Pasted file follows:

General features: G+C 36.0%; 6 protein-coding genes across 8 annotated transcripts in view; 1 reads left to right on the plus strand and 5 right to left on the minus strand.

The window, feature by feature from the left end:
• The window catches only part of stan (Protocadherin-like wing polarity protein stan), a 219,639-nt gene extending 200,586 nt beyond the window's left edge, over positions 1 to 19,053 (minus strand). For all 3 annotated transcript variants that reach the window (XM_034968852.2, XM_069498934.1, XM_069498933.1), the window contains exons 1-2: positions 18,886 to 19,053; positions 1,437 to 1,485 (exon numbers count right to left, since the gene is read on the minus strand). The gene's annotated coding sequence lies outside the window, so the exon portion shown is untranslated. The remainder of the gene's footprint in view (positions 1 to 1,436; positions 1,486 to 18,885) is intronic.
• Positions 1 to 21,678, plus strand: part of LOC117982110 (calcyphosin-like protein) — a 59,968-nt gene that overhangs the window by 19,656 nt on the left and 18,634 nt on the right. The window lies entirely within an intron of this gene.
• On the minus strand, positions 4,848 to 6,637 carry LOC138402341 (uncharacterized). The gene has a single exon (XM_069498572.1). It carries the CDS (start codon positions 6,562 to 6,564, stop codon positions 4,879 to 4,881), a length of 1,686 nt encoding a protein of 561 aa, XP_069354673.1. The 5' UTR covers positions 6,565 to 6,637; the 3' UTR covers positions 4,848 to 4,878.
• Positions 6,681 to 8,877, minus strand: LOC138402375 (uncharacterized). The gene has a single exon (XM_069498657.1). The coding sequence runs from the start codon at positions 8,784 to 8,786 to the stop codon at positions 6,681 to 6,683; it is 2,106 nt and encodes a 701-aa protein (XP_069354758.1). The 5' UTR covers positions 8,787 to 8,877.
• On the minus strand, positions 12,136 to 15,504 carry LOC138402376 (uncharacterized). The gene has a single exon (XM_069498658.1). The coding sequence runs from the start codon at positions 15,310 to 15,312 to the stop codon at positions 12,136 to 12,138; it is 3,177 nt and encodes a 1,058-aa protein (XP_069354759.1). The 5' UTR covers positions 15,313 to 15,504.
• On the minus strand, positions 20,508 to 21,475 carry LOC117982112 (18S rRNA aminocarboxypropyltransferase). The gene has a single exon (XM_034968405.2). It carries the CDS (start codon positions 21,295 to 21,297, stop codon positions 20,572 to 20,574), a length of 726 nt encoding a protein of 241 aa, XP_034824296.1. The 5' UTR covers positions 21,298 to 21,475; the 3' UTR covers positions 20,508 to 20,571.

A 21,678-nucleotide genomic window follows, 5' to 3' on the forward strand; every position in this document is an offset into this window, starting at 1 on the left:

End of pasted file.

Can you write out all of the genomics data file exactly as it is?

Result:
General features: G+C 36.0%; 6 protein-coding genes across 8 annotated transcripts in view; 1 reads left to right on the plus strand and 5 right to left on the minus strand.

The window, feature by feature from the left end:
• The window catches only part of stan (Protocadherin-like wing polarity protein stan), a 219,639-nt gene extending 200,586 nt beyond the window's left edge, over positions 1 to 19,053 (minus strand). For all 3 annotated transcript variants that reach the window (XM_034968852.2, XM_069498934.1, XM_069498933.1), the window contains exons 1-2: positions 18,886 to 19,053; positions 1,437 to 1,485 (exon numbers count right to left, since the gene is read on the minus strand). The gene's annotated coding sequence lies outside the window, so the exon portion shown is untranslated. The remainder of the gene's footprint in view (positions 1 to 1,436; positions 1,486 to 18,885) is intronic.
• Positions 1 to 21,678, plus strand: part of LOC117982110 (calcyphosin-like protein) — a 59,968-nt gene that overhangs the window by 19,656 nt on the left and 18,634 nt on the right. The window lies entirely within an intron of this gene.
• On the minus strand, positions 4,848 to 6,637 carry LOC138402341 (uncharacterized). The gene has a single exon (XM_069498572.1). It carries the CDS (start codon positions 6,562 to 6,564, stop codon positions 4,879 to 4,881), a length of 1,686 nt encoding a protein of 561 aa, XP_069354673.1. The 5' UTR covers positions 6,565 to 6,637; the 3' UTR covers positions 4,848 to 4,878.
• Positions 6,681 to 8,877, minus strand: LOC138402375 (uncharacterized). The gene has a single exon (XM_069498657.1). The coding sequence runs from the start codon at positions 8,784 to 8,786 to the stop codon at positions 6,681 to 6,683; it is 2,106 nt and encodes a 701-aa protein (XP_069354758.1). The 5' UTR covers positions 8,787 to 8,877.
• On the minus strand, positions 12,136 to 15,504 carry LOC138402376 (uncharacterized). The gene has a single exon (XM_069498658.1). The coding sequence runs from the start codon at positions 15,310 to 15,312 to the stop codon at positions 12,136 to 12,138; it is 3,177 nt and encodes a 1,058-aa protein (XP_069354759.1). The 5' UTR covers positions 15,313 to 15,504.
• On the minus strand, positions 20,508 to 21,475 carry LOC117982112 (18S rRNA aminocarboxypropyltransferase). The gene has a single exon (XM_034968405.2). It carries the CDS (start codon positions 21,295 to 21,297, stop codon positions 20,572 to 20,574), a length of 726 nt encoding a protein of 241 aa, XP_034824296.1. The 5' UTR covers positions 21,298 to 21,475; the 3' UTR covers positions 20,508 to 20,571.

A 21,678-nucleotide genomic window follows, 5' to 3' on the forward strand; every position in this document is an offset into this window, starting at 1 on the left: